How Did the Tsar Survive the 1905 Revolution?

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How did the Tsar survive the 1905 Revolution?
Introduction

Controversy surrounds whether or not the revolution was a "dress rehearsal" for the 1917 revolution or a missed opportunity for Tsar Nicholas II to consolidate a constitutional monarchy.
This dissertation will focus on the survival of the Tsar, as it is ultimately an open question whether he would have saved the monarchy. The dissertation will also reveal that in the Tsar 's heart was more in reaction than reform. This coursework will show that part of the key to the monarchy 's survival was the division of the opponents of Tsarism. It took World War I to cause a major breakdown in relations that left the monarchy open to further revolution through total war.
The 1905 revolution was the result of the Russo-Japanese war which broke out in 1904. The war saw military and naval defeats for the Russian forces. There were food shortages in cities and the Soviets (assemblies of workers and soldiers ' representatives) were formed in St. Petersburg and Moscow. The event which started the whole revolution in the Russian Empire was "Bloody Sunday"; the event of the massacre of armament workers by Cossacks in front of the Winter Palace at St. Petersburg. The leader, Father Gapon, wanted to present the Tsar a petition requesting an improvement of living conditions and more freedom of expression. Riots spread to Odessa, the Black Sea Port and to Moscow where the Soviets were formed and Trotsky became involved. The battleship Potemkin mutinied and tried to help the Odessa rebels. There was a film made by the director Eisenstein which implied that the 1905 rebellion gave the momentum to a new revolutionary movement. However, ultimately, the revolution of 1905 was suppressed in the short term.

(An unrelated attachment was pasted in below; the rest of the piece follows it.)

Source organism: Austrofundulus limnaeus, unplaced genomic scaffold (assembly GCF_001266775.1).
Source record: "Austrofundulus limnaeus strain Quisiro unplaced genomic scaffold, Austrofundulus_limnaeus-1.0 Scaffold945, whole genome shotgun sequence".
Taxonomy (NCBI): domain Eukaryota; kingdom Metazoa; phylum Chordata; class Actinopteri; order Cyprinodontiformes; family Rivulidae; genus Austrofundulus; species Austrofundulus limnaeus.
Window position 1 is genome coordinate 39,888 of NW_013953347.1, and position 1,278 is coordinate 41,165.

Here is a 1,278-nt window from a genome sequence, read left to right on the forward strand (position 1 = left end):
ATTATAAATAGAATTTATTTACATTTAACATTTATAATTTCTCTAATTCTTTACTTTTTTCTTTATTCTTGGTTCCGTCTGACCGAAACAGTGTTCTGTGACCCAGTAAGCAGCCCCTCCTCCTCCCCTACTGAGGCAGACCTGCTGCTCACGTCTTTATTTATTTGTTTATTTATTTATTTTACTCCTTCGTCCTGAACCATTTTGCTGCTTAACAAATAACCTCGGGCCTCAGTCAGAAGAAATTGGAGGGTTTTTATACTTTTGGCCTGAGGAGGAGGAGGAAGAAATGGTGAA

Summer brought mutinies from both the navy and army. The loss against Japan at Port Arthur and defeat at Tsushima far from strengthened the position of the Tsar 's government, in fact had weakened it. Autumn saw the



Bibliography: Ascher, Abraham (1992) Second Edition: The Revolutions of 1905, Stanford University Press. Bushnell, Albert (1985) Mutiny amid Repression: Russian Soldiers in the Revolution of 1905, Indiana University Press. Evans, David and Jenkins, Jane, (2001) Years of Russia and the USSR, 1851-1992, Hodder and Stoughton Educational. Karpovich, Michael (1960) Imperial Russia, Holt, Rhinehart and Winston Inc. Lynch, Michael (2000) Reactions and Revolutions: Russia 1881-1924, Hodder and Stoughton. Lynch, Michael (2000) "The Russian Revolution: Russia 1881-1924", Hodder and Stoughton. Morris, Terry and Murphy, Derrick (2000)"Europe: 1870-1991" HarperCollins Educational Pipes, Richard (1990) The Russian Revolution 1899-1919, Alfred A. Knoph Inc., Pipes, Richard (1970) Struve: Liberal on the left, 1870-1905 Cambridge Massachusetts Press.

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